High “just in case” inventories are a dire reality in the life sciences industry. So why are there still such low forecast accuracy rates?
Companies struggle to track orders in real time and have a limited ability to accurately model product demand, especially when launching new drugs or devices in new markets. In addition, there is often high variability in demand for products, such as vaccines, and uncertainties surrounding government tenders and external events, such as the shutdown of a competitor’s facility after a Food and Drug Administration audit.
Forecasting is always tricky. However, with the availability of more and more data, coupled with nearly unlimited computing power in the cloud and the advancement of machine learning algorithms, there is the ability to provide greatly improved demand forecasts. For instance, EY completed a machine planning pilot/proof of value for a leading global pharmaceutical company. The client wanted to improve its forecast accuracy for a certain section of its products and to leverage machine learning to enable an automated, consistent approach to its consensus demand forecast. The focus was on three key objectives:
- Incorporate a portfolio of external intelligence that drives demand
- Replace routine decision processes and reduce planning cycle times
- Enhance human judgment decisions
At this life sciences client, EY brought forward its experience in various predictive analytics technologies, including RPA, and machine learning and took a structured approach to deliver a successful proof of value. From approximately 20 key markets, 5 were identified as the right candidates for the machine learning pilot. Our teams delivered an automated, dynamic segmentation solution at the beginning to select specific stock keeping units (SKUs) that demonstrated high volume/variability and showed poor forecast accuracy.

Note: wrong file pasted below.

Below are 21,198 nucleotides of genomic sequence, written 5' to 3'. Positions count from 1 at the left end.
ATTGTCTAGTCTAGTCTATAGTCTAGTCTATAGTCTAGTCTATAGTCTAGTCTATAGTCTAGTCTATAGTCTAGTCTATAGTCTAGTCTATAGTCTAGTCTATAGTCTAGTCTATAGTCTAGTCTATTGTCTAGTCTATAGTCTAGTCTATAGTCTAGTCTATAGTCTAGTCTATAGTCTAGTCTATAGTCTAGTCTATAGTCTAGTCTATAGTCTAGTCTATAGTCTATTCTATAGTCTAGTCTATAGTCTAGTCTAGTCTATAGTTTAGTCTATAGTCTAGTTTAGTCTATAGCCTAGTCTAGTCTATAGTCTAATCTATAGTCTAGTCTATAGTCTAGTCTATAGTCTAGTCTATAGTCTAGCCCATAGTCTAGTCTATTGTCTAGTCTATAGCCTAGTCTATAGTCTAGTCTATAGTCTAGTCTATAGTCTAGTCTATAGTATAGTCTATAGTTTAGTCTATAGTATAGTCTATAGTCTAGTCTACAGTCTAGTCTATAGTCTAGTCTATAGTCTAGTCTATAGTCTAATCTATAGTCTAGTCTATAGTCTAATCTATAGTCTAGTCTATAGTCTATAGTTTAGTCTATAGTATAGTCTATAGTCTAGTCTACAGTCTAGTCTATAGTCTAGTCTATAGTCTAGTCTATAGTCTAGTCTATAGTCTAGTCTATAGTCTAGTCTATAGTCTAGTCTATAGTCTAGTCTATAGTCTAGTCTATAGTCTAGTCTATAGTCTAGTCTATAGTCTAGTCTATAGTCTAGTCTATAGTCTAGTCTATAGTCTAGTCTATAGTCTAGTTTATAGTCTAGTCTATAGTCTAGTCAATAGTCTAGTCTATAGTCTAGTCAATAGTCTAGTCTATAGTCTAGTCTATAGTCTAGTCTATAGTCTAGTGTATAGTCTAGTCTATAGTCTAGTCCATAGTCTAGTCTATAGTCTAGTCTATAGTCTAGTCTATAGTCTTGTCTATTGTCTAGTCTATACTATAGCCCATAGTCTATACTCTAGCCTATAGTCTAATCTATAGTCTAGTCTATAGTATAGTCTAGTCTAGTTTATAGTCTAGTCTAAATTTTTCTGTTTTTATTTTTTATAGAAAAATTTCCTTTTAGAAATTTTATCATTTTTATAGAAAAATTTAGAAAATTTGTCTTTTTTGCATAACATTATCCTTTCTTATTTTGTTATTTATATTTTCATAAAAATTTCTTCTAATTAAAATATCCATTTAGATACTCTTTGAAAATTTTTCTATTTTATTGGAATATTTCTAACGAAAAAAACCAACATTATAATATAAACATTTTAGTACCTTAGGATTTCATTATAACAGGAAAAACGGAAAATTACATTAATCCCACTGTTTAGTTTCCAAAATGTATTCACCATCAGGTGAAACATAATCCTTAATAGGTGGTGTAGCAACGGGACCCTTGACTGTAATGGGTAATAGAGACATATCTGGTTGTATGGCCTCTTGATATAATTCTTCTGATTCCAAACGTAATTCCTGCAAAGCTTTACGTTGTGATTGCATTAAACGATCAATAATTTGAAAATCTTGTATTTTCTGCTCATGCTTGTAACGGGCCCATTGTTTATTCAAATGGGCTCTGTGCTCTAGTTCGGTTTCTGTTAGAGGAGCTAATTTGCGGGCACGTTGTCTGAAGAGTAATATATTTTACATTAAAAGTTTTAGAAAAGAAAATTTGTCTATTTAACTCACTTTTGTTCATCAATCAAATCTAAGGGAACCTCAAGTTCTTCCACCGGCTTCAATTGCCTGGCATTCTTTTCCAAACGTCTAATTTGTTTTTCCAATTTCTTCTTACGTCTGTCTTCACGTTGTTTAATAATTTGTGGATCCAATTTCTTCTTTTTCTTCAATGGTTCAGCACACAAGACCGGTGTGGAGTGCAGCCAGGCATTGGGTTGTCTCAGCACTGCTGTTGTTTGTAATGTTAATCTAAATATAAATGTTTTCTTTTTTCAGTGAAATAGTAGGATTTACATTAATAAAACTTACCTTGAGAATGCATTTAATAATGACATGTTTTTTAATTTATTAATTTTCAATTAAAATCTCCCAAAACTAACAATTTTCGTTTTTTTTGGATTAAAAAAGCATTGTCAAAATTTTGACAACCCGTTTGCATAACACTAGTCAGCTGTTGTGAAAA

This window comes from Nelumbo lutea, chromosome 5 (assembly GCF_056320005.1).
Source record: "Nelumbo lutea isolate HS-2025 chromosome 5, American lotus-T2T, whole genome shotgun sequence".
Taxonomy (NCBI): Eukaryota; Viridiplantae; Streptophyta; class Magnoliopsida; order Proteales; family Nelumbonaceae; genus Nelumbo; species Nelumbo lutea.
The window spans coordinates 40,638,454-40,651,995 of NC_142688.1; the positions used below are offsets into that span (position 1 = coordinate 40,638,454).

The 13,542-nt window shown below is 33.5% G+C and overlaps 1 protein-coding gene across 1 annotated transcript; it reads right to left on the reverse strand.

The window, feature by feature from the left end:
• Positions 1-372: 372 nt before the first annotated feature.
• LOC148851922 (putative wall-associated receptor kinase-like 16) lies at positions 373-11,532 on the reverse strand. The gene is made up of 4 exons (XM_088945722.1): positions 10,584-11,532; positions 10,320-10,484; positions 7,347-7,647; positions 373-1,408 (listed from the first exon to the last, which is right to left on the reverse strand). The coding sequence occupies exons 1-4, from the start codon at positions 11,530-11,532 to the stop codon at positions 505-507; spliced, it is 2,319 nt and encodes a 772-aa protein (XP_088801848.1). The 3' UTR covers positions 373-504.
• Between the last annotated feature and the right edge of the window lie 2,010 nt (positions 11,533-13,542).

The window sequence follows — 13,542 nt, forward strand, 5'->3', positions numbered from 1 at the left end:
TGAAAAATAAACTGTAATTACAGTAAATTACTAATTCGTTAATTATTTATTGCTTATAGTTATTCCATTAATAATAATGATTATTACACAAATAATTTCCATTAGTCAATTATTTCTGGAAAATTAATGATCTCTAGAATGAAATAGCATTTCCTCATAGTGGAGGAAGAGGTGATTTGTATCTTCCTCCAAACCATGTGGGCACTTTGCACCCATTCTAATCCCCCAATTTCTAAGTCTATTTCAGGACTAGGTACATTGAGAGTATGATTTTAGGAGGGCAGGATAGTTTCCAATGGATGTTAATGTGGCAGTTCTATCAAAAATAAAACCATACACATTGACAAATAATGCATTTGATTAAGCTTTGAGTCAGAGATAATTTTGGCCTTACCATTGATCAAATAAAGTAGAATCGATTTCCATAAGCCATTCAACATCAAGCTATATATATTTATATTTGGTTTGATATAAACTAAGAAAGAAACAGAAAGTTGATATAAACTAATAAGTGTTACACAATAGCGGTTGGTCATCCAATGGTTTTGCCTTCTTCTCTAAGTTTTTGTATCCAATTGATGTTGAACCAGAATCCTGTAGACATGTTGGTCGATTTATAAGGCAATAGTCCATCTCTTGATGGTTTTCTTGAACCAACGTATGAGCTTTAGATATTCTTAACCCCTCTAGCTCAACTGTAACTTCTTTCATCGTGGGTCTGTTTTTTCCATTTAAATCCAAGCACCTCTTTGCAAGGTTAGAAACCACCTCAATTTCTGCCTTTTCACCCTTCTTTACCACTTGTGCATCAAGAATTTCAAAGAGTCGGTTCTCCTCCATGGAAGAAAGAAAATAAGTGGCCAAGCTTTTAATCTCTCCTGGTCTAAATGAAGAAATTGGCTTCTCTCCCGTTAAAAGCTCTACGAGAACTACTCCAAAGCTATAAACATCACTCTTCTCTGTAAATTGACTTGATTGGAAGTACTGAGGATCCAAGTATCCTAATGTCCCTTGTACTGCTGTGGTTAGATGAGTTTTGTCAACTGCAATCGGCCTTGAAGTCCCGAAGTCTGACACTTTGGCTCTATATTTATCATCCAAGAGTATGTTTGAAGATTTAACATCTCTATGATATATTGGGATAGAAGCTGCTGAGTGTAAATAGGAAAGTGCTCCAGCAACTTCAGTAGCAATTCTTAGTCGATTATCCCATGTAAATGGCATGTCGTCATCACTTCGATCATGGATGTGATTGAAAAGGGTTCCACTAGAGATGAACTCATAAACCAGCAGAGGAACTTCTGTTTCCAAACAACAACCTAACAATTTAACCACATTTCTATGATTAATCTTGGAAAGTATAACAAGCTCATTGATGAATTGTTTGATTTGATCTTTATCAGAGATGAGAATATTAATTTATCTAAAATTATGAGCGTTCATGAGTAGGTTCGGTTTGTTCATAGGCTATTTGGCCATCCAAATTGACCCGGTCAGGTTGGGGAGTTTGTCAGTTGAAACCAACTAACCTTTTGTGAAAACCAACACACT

By integrating different internal as well as external intelligence and data, we were able to build a forecast engine that housed complex algorithms to determine the consensus demand based on trends and patterns (both backward- and forward-looking). The various external data streams included weather patterns, tenders, prescription data, license expiry, inflation, campaign and promotion data, distributor stock and market share data.
A 5-step agile process was adopted, and the project was completed in 12 weeks.
- Segmentation analysis
- Market collaboration
- Data preparation and data structure
- Machine planning forecast model build and validation
- Model results and data visualization
With the automated, machine learning forecast models, forecast accuracy for the pilot SKUs improved significantly. While improving forecast error by an average of 15% across selected SKUs, the team also unlocked significant value in the form of working capital, with an estimated opportunity range of US$19m-US$46m.
Although the client was initially hesitant on what the pilot could deliver, managers were impressed by the results and instantly wanted to industrialize the solution. Going forward, as manual activities and select exception handling are automated, planners will be able to focus on genuine exception handling and to carry out more value-added tasks, such as product planning and exclusive brand management.
With such strong results from the initial pilot, we were able to prove the potential of machine learning. We are now in the early stages of scaling and deploying the solution to key markets across the organization. To realize significant benefits offered by breakthrough technologies such as machine learning, companies must begin to take small steps now, such as piloting programs in key business units. As this example involving a life sciences client shows, once the value of using machine learning for better forecasting is proven out, managers will be quick to operationalize the algorithms. Then the hunt will be on to find other opportunities in the organization where machine learning can help drive additional results.